Mass. 401 (1956), and Robinson's Case, 354 Mass. 282 (1968). Nor does the employee argue that there was error in combining earnings from the company in one time period with those from the district in another time period. Rather, the employee contends that in computing the average weekly wage he was capable of earning the single member erred in using the figure of $34, the highest weekly wage paid to him by the district, as the amount that the employee "has demonstrated he was capable of earning" from his concurrent employment with the district. The single member evidently reasoned that, if the employee actually earned $34 from the district in one week, he was capable of earning that much every week, including the weeks during which he was simultaneously employed by the company and the district.
The determination of an employee's post-injury earning capacity by the board is accorded great weight on judicial review. Indeed, it has been held that, in the absence of any testimony concerning earning capacity, the board may exercise its own judgment as to what that earning capacity is. O'Reilly's Case, 265 Mass. 456 , 458 (1929). Carmossino's Case, 268 Mass. 35 , 38 (1929). Where there is evidence of actual wages received by the employee, the determination of his earning capacity is not necessarily concluded by those wages. Carmossino's Case, supra. Korobchuk's Case, 277 Mass. 534 , 536-537 (1931). The board may consider "the whole monetary result of a reasonable use of all his powers, mental and physical, whether working for others or for himself, and whether his earnings are called `wages' in common speech or not." Federico's Case, 283 Mass. 430 , 432 (1933).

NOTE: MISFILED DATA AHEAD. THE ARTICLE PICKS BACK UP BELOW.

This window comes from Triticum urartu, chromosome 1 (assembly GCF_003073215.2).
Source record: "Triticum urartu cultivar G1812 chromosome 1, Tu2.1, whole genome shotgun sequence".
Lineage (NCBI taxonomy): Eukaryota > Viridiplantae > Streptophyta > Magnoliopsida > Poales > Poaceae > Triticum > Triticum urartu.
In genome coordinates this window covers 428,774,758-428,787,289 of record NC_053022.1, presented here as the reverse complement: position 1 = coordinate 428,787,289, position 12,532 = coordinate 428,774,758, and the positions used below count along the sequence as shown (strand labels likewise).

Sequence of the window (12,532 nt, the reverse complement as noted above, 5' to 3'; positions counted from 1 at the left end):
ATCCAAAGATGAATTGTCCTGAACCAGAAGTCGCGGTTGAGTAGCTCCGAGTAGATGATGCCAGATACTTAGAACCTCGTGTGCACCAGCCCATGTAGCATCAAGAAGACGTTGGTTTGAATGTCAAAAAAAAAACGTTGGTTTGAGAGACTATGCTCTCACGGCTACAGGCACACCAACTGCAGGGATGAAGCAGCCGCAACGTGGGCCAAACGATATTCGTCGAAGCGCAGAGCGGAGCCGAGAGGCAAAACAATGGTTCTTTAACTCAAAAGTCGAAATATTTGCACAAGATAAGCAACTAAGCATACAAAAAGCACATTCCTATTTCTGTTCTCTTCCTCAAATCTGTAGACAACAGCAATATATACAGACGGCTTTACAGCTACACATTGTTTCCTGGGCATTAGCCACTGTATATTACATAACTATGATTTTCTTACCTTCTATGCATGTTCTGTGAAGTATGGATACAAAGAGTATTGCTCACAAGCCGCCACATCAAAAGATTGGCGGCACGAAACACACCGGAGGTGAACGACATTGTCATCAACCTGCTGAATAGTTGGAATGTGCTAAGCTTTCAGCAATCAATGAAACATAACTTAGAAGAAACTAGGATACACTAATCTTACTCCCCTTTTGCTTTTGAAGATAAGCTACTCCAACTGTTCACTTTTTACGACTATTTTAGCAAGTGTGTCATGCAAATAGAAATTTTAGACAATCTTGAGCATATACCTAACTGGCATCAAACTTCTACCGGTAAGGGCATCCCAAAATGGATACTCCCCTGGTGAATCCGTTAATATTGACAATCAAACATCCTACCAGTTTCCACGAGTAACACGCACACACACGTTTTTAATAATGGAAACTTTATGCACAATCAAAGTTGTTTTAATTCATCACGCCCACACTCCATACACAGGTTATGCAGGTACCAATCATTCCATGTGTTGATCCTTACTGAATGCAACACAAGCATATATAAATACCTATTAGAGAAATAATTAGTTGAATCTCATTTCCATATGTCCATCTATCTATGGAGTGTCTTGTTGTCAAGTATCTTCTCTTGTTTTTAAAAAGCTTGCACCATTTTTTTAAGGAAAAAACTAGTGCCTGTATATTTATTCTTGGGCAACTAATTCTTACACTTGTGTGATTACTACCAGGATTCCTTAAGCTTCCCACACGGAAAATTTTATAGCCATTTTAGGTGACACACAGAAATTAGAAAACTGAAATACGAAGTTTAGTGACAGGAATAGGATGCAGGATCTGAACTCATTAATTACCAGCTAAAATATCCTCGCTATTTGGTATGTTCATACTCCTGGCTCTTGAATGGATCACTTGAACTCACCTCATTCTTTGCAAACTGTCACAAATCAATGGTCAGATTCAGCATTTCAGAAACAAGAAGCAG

In this case the single member had before him evidence of the weekly paychecks the employee received from the district during the period from December 5, 1971, to April 15, 1972. These varied greatly from week to week, the lowest being $8 and the highest $34. There was
testimony to the effect that the employee's work for the district consisted of two functions, one in supervising certain work, and the other in reading meters. The latter function was compensated at the rate of $50 quarterly, paid in January and April of the period covered by the evidence. The quarterly payments appear, however, not to have been made in lump sums. Rather, they appear to have been spread over a period of weeks in January and April. These payroll records, coupled with the employee's own testimony to the effect that the meter reading was done quarterly, warranted an inference that the payments in January and April were for work done in January and April. The evidence may not even warrant, and certainly does not require, the contrary inference that the higher weekly paychecks in January and April were for work performed over a more extended period of time. On this evidence we cannot say as matter of law that the single member could not treat the highest weekly wage which the employee had earned from the district as the average weekly wage he was capable of earning from concurrent employment. Although the evidence was not as compelling as one might wish, we note that "the burden rested on the employee to prove facts necessary to entitle him to compensation." O'Reilly's Case, 265 Mass. 456 , 458 (1929).
The employee's second contention is without merit. Although the single member referred to a company pension in his decision, it is clear from the record that the pension was not considered in determining the employee's earning capacity. Therefore, we need not consider whether the admission of the letter setting forth the terms of the pension plan was erroneous.